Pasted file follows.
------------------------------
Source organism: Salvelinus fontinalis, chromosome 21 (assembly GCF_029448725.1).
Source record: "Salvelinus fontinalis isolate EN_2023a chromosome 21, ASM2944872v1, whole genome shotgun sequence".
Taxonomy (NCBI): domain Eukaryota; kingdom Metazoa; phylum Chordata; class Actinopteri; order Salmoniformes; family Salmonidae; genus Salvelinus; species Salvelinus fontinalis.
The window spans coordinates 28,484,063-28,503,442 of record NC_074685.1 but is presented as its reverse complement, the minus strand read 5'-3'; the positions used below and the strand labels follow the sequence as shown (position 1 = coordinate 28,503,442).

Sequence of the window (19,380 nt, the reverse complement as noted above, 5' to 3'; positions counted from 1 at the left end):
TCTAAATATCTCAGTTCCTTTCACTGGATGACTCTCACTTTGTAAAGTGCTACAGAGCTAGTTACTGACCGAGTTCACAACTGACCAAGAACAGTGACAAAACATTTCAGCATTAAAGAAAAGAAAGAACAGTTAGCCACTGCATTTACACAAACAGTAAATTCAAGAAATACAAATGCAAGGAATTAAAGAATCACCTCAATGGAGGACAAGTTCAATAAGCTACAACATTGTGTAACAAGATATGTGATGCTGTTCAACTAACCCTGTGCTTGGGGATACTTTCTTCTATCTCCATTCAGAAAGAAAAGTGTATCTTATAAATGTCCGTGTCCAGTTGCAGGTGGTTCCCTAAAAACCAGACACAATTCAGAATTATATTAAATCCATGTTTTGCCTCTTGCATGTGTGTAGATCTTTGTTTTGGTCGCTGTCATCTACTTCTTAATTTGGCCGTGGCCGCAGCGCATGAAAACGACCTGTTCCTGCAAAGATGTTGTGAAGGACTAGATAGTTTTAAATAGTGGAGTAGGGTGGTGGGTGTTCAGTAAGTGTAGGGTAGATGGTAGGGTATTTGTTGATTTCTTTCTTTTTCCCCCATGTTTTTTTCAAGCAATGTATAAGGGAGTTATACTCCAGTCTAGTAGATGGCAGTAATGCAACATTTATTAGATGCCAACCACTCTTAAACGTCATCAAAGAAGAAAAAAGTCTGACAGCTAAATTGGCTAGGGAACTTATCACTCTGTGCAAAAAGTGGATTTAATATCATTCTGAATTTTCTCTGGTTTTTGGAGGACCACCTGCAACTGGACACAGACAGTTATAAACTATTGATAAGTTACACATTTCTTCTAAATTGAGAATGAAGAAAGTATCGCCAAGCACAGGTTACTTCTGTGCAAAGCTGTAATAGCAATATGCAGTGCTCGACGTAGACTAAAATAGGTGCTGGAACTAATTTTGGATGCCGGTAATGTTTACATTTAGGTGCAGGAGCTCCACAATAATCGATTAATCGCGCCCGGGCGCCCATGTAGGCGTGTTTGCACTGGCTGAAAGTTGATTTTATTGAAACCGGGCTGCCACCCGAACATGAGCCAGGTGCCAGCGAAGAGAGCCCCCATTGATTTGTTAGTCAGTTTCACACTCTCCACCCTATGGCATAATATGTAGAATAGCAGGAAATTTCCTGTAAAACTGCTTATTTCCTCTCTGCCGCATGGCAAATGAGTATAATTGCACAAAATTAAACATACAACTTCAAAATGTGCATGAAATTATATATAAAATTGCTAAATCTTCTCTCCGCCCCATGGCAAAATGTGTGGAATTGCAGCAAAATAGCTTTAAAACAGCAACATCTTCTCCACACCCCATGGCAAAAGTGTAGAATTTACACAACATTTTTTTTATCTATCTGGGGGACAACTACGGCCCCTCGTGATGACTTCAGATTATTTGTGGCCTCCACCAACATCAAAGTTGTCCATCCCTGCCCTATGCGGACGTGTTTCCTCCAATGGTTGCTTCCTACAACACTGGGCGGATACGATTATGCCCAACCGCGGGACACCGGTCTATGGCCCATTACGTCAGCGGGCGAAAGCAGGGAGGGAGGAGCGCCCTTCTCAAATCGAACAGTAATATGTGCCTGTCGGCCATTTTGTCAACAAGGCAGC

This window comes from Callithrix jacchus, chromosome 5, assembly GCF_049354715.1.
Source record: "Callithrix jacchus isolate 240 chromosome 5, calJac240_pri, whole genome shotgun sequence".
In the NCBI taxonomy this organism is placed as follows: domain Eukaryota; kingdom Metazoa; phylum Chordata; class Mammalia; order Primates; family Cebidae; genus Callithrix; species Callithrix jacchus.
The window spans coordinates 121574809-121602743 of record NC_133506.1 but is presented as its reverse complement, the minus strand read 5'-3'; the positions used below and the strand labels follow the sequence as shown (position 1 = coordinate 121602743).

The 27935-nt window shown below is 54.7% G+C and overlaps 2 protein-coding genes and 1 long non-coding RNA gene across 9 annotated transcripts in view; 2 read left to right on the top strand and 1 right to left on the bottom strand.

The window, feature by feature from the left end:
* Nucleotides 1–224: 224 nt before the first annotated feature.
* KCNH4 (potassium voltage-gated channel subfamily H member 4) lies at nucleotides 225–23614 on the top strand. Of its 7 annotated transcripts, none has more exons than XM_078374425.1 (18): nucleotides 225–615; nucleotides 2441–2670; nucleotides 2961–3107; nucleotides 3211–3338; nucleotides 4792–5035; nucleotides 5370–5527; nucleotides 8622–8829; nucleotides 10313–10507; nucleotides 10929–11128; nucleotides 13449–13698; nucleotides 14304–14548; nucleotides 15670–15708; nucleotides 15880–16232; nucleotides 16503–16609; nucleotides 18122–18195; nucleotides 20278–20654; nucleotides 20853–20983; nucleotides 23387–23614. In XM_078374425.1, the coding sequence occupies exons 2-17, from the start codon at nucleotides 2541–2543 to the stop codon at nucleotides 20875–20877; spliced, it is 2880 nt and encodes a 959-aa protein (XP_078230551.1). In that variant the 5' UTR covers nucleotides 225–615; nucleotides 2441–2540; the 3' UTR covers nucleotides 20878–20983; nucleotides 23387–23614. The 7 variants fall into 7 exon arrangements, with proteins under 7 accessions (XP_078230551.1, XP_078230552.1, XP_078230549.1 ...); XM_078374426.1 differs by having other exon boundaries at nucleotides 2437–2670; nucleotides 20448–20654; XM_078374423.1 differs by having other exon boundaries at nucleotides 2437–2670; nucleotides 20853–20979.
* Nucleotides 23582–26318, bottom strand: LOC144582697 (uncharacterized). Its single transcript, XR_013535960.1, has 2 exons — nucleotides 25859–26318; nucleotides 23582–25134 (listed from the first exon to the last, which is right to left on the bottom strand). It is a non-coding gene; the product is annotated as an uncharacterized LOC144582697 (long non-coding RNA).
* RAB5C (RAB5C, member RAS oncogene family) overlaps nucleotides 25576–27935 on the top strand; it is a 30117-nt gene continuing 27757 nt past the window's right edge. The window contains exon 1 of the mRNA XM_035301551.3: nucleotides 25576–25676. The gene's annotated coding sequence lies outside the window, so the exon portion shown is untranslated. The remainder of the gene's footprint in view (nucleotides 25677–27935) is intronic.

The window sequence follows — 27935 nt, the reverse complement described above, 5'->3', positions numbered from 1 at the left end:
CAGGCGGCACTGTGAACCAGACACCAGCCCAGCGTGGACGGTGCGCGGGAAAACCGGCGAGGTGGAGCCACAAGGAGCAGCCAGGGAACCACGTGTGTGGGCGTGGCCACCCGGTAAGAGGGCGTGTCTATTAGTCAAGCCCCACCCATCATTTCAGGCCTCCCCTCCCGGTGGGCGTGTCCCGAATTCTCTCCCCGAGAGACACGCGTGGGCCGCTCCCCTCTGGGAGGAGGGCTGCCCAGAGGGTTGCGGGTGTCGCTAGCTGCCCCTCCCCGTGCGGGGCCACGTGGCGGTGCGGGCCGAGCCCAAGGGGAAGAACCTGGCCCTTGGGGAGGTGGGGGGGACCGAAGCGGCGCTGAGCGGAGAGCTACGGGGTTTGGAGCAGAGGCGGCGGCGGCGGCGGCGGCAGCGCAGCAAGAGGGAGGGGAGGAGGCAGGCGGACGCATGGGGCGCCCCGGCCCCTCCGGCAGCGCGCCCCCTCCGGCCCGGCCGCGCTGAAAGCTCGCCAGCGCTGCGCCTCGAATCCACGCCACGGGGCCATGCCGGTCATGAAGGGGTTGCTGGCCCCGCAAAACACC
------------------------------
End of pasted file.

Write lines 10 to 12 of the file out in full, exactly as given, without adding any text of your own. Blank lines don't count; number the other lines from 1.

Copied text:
The window spans coordinates 121574809-121602743 of record NC_133506.1 but is presented as its reverse complement, the minus strand read 5'-3'; the positions used below and the strand labels follow the sequence as shown (position 1 = coordinate 121602743).

The 27935-nt window shown below is 54.7% G+C and overlaps 2 protein-coding genes and 1 long non-coding RNA gene across 9 annotated transcripts in view; 2 read left to right on the top strand and 1 right to left on the bottom strand.

The window, feature by feature from the left end: